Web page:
The best mushrooms you will ever eat, from Bar Ganbara in San Sebastian
Basque pintxos (“peen-shos”) are little culinary treats, generally either bite-size morsels or small plates of food. They are found all across Spanish Basque Country, proudly displayed on the tops of bars or made to order. To us, they always seem like tapas times 10: more artful, more delicious, more fun to eat. They generally cost about one to three euros each, and can comprise any number of things, making good use of the region’s abundant local produce, meats, and fresh seafood—from the super simple (pulpo, perfectly sautéed) to the superbly innovative (anchovy-derived sorbet). Most common are the towering bites of crusty bread topped with any number of things: sublime jamón Ibérico, mushrooms, and Idiazábal cheese; or perhaps a crispy-fried pepper stuffed with bacalao (salt-cured cod). Or a hundred other things.
A pintxos spread in Basque Country
Pintxos are generally displayed during lunchtime, but their finest moment comes later in the day, during the happy-hour, bar-hopping ritual of txikiteo. During txikiteo, the idea is to head out with some friends a few hours before dinner—the Basques eat late, so this means around 7pm—and hit up a handful of bars, spending about 10 minutes in each one. Stand at the bar, have a pintxo or two, down a short glass of beer (zurito) or wine (often txakoli, a tangy, fizzy native white poured from above to maximize effervescence), tell the bartender what you ordered, pay your bill. Repeat for four or five bars, and good luck saving room for dinner. (America, I’ll never understand why we don’t do something like this. New York? Anyone?)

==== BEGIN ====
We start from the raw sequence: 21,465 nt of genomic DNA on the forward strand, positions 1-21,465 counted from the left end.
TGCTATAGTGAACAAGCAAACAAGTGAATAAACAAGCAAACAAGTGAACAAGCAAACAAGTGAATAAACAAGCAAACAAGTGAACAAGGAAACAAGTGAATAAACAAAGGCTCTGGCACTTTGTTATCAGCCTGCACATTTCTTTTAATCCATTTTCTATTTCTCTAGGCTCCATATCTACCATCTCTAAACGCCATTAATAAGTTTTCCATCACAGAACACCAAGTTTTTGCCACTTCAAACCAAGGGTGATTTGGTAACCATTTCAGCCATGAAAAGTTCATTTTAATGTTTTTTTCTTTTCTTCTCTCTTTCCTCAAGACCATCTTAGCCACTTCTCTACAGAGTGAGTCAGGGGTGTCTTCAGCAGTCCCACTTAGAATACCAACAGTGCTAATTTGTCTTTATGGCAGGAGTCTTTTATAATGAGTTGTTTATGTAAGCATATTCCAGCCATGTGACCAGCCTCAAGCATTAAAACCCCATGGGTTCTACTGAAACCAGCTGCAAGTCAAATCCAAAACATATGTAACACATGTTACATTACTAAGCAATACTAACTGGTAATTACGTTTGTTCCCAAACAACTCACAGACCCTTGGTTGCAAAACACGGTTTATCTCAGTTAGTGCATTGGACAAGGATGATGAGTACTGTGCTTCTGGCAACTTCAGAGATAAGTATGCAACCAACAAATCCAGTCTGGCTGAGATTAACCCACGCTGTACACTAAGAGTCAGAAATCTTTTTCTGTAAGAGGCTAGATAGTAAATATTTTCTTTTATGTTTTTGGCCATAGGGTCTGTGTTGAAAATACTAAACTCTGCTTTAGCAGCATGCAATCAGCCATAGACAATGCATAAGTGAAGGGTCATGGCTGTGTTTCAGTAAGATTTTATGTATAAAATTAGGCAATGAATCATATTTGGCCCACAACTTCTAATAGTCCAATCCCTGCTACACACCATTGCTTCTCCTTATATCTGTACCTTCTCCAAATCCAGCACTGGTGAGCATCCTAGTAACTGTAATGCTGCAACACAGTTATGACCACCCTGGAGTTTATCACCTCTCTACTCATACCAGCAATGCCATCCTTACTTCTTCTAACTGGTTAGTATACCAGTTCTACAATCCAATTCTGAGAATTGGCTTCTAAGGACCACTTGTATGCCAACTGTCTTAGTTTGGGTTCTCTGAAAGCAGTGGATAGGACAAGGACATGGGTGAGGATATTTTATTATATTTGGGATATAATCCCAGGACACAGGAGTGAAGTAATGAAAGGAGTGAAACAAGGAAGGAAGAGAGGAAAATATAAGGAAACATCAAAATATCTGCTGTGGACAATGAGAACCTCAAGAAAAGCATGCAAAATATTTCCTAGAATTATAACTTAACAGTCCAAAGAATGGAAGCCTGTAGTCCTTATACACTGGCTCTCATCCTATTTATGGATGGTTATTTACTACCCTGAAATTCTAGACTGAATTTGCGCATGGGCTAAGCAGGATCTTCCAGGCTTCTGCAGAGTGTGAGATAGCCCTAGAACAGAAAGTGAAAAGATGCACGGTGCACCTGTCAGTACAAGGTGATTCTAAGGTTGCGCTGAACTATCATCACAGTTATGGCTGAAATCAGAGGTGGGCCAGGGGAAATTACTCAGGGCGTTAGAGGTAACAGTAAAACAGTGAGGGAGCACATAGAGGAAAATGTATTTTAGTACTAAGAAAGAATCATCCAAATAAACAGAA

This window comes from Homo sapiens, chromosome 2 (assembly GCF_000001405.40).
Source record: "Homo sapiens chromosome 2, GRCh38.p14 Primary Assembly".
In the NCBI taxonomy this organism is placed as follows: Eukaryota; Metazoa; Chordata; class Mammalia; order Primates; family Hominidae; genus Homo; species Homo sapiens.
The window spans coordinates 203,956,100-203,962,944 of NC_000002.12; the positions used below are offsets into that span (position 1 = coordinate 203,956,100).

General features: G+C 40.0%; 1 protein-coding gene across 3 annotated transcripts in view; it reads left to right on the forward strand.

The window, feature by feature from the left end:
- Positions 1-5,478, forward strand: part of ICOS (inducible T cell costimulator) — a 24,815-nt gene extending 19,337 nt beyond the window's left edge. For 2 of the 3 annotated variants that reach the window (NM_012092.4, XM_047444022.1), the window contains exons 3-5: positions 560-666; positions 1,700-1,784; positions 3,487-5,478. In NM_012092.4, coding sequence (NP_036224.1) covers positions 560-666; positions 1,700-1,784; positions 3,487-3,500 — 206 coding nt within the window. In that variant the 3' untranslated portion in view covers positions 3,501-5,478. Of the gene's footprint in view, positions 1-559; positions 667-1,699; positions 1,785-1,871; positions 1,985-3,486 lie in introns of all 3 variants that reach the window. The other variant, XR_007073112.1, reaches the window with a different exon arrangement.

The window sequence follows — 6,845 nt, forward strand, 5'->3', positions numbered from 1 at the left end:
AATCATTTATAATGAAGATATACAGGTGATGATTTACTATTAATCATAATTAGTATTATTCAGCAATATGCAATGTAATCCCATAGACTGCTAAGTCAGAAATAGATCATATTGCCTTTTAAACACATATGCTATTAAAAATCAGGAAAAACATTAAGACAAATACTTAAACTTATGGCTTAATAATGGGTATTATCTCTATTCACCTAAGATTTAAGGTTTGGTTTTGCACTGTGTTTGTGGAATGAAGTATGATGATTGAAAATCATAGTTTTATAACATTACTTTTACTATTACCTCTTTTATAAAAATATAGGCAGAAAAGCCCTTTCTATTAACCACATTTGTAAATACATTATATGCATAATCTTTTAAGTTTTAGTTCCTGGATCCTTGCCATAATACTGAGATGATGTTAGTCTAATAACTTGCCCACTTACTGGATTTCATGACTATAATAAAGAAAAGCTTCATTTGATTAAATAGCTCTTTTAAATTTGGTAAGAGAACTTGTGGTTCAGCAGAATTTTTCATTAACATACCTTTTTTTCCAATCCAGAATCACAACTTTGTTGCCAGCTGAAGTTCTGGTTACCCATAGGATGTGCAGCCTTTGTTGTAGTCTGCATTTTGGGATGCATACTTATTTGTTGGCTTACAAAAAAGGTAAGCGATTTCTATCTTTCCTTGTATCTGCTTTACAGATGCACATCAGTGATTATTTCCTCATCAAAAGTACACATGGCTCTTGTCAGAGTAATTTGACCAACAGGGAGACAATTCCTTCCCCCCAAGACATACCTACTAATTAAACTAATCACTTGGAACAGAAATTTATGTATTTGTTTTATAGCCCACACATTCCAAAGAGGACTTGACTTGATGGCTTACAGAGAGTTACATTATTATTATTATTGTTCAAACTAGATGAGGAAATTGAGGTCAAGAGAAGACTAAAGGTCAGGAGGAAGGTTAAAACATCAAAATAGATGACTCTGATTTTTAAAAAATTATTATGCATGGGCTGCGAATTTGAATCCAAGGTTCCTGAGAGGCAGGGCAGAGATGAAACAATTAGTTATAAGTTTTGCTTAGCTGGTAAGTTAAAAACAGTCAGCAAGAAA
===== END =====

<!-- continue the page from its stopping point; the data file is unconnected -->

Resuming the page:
The pedestrian-only cobblestone streets of San Sebastián’s Parte Vieja (Old Quarter) are ground zero for pintxo-hopping. You can’t really go wrong, but we will say that following the genteel older couples is always a smart idea—and a lot of napkins discarded on the ground is a surefire sign of popularity. Here are our top five spots for pintxos in San Sebastián.
Bar Txepetxa (Calle Pescadería 5, map): We never knew how transcendent anchovies could be until eating here, where the marinated fishies—the specialty of this century-old family-owned spot—sing via a variety of preparations, including atop toasted bread with a creamy txangurro (spider crab) sauce. One very traditional pintxo found here is the Gilda, consisting of anchovies, pickled peppers, and olives skewered on a toothpick.
Borda Berri (Calle Fermín Calbetón 12, map): Modern and classic collide at this popular bar. Try the excellent foie gras toast, stuffed peppers with tuna, mushroom risotto, and the delicately crispy bacalao tempura.
Bar Ganbara (Calle San Jeronimo 21, map): The sautéed wild mushrooms here are expensive (about 17€ for a plate), but we literally still dream about them. And we send everyone we know to this place for them! Those are a must, but you might also try the mini croissants filled with jamón, rich spider crab tarts, baby squid, or anything else blanketing the bar.
La Cuchara de San Telmo (Calle 31 de Agosto 28, at end of alley, map): This restaurant does excellent made-to-order small plates. Selections can vary, but carrilleras de ternera (veal cheek) is a favorite, and you might see creamy risotto with gorgonzola cheese, grilled apple jelly-topped foie gras, and/or txipiron relleno (stuffed squid) among the blackboard scrawl. Bonus: There is a sweet little terrace on the sidewalk—a nice break from the usual elbowing at the bar.
Casa Gandarias (Calle 31 de Agosto 23, map): Under the hanging legs of ham, nosh on the beloved solomillo (perfectly grilled steak and green pepper atop crusty bread), lamb brochettes, bacalao crepes, moist tortillas de patata (potato omelets), and, of course, that beautiful jamón Ibérico.
Pintxos are so much fun, you may forget about the top-notch restaurants in the San Sebastián area (Arzak, Elkano, Asador Etxebarri, Mugaritz, to name a few). But you don’t want to miss that experience, either (you will need to reserve well in advance). So be sure to rein yourself in during txikiteo…or at least set aside a pintxo-free night for a blowout meal in one of the best food destinations in the world.
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